Late summer, early fall can be a dangerous time on Great Lakes for boaters, swimmers
The pandemic, high water levels, and warm temperatures could mean more drownings on the Great Lakes.
There have been 58 reported drownings so far this year, according to the Great Lakes Surf Rescue Project. 32 of those have occurred in Lake Michigan.
Dave Benjamin is Executive Director of Public Relations and Project Management of GLSRP. He says August to mid-September can be an especially deadly time on the Great Lakes.
“This is when we see the most people going into the water and they're pushing their limits, saying ‘I gotta get my swim time in now, because it’s going to be fall and winter soon and we’re going to be indoors or out of the water,’” says Benjamin.
Warmer weather and water temperatures can also mean more people are staying in the water longer, which can lead to more accidents. Benjamin says the current high water levels in the Great Lakes also makes the lakes more dangerous.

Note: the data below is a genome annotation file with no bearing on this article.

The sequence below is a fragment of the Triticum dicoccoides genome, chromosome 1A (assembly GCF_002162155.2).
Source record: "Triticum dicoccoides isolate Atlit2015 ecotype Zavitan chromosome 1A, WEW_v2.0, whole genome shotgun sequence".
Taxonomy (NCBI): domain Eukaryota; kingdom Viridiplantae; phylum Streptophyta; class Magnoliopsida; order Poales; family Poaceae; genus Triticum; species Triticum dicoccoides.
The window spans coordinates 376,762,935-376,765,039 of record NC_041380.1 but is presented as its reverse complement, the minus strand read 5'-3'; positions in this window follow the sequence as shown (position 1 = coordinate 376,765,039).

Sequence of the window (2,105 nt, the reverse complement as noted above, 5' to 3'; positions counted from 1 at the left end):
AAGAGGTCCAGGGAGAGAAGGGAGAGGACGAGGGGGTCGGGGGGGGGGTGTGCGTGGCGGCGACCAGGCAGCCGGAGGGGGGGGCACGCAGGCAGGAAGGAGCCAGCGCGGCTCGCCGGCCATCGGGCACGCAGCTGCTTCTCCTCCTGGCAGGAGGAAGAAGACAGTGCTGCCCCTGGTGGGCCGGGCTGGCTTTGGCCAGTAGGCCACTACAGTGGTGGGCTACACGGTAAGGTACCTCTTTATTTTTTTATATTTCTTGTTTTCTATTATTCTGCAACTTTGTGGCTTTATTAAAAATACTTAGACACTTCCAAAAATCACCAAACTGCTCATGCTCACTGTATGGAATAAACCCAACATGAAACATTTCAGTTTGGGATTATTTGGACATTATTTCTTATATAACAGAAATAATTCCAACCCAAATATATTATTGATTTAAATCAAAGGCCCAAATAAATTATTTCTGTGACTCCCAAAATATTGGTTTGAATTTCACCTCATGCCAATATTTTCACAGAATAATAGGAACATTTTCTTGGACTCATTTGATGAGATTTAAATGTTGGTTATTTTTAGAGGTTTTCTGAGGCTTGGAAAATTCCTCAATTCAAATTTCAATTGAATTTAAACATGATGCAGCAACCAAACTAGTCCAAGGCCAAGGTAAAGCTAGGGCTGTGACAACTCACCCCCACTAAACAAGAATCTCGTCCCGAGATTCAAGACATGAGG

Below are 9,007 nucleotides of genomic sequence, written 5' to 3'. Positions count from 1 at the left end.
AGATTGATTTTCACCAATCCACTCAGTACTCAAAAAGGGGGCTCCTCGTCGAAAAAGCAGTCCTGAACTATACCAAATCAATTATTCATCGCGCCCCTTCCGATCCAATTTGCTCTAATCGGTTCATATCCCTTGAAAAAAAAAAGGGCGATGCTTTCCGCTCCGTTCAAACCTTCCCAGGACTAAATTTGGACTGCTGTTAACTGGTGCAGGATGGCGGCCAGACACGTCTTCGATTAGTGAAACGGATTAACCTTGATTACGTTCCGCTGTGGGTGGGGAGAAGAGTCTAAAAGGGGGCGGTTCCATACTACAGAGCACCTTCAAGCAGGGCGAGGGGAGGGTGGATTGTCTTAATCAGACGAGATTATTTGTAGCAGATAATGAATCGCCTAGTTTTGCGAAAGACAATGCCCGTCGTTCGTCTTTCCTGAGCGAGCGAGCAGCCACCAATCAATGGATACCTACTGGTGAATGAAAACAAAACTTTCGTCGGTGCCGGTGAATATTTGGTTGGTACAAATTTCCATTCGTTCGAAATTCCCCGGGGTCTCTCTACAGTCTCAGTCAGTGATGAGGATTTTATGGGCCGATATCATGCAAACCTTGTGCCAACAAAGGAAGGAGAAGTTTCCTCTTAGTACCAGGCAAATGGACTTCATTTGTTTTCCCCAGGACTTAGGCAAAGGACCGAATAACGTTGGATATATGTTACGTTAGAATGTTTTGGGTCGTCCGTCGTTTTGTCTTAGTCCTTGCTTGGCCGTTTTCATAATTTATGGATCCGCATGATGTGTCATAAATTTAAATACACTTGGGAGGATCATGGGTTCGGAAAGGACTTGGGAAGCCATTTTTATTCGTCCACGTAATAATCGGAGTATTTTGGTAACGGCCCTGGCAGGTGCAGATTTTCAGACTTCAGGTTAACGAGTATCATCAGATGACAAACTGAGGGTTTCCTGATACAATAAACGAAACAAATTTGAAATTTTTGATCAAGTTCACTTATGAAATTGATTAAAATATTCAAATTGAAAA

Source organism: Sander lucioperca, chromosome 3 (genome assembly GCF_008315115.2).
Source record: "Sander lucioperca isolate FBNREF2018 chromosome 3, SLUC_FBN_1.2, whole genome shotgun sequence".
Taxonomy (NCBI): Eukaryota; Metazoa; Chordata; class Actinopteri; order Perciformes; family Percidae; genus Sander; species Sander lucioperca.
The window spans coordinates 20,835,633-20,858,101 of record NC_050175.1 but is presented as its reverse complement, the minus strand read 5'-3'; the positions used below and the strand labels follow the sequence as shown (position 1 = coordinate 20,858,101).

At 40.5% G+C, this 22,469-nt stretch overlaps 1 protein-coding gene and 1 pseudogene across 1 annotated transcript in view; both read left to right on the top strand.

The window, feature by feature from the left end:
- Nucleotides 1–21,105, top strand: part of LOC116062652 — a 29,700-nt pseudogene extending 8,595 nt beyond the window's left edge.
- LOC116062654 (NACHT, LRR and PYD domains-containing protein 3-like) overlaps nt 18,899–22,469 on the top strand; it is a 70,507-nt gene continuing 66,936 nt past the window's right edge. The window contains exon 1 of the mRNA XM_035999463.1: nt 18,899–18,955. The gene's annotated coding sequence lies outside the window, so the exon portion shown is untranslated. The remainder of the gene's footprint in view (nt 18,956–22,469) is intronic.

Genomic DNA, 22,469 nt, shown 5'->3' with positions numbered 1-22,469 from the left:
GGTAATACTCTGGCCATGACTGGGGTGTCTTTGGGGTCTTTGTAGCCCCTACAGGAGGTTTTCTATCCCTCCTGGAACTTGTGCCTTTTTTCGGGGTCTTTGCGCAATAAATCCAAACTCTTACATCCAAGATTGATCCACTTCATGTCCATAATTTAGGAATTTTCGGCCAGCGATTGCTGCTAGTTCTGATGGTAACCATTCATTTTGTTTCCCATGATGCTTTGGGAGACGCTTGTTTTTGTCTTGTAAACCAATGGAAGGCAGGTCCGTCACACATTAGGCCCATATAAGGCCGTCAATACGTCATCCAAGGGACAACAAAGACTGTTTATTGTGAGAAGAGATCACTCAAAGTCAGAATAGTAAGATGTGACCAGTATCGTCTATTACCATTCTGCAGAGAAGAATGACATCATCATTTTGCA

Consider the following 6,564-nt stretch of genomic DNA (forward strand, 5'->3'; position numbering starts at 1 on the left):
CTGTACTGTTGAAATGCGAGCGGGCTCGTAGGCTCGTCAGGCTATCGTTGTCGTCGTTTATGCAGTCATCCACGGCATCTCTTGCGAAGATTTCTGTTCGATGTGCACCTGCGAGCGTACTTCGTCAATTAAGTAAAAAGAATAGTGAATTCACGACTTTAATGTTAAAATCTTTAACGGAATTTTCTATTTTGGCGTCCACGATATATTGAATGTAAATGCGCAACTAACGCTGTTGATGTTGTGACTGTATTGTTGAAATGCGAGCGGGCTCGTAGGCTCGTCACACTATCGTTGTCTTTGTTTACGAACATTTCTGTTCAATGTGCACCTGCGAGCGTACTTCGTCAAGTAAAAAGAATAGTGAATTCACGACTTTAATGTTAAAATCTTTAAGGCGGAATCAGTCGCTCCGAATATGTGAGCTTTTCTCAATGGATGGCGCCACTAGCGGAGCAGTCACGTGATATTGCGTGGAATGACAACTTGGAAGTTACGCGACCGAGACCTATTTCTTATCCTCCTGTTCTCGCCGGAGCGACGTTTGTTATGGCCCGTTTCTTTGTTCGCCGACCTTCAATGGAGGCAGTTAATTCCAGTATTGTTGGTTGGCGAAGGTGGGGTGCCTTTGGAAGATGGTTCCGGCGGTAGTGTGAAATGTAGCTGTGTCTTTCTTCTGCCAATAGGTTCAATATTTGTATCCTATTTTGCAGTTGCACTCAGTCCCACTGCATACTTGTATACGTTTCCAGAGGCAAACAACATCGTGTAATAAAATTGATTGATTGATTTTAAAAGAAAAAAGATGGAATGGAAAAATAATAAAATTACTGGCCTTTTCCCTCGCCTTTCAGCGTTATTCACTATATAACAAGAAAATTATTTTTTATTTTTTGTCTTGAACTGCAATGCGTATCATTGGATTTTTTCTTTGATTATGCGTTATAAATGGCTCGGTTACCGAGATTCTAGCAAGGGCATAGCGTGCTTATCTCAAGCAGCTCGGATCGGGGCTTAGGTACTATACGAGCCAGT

“When we have waves and dangerous currents, these currents can be stronger because it’s a deeper swell,” he says. “More water, more hazard.”
Meanwhile, search and rescue operations on the Great Lakes are up from last year. The U.S. Coast Guard says as of August 13, there have been 2,093 SAR missions performed on the lakes this season, which is about 280 cases higher than last year.
One of the reasons those numbers are higher is because boating has become a very popular recreation activity during the COVID-19 pandemic.
“Boat sales are at a record high pace,” says Karl Willis, the Search and Rescue Specialist for the Ninth Coast Guard District based in Cleveland. “Sales of kayaks, canoes, paddleboards, recreational paddle craft like that are at a record-high pace. So there are more people out on the water than ever before.”
The U.S.C.G. encourages people to wear a reflective orange life jacket, know the weather, and tell others your plans before heading out on the water.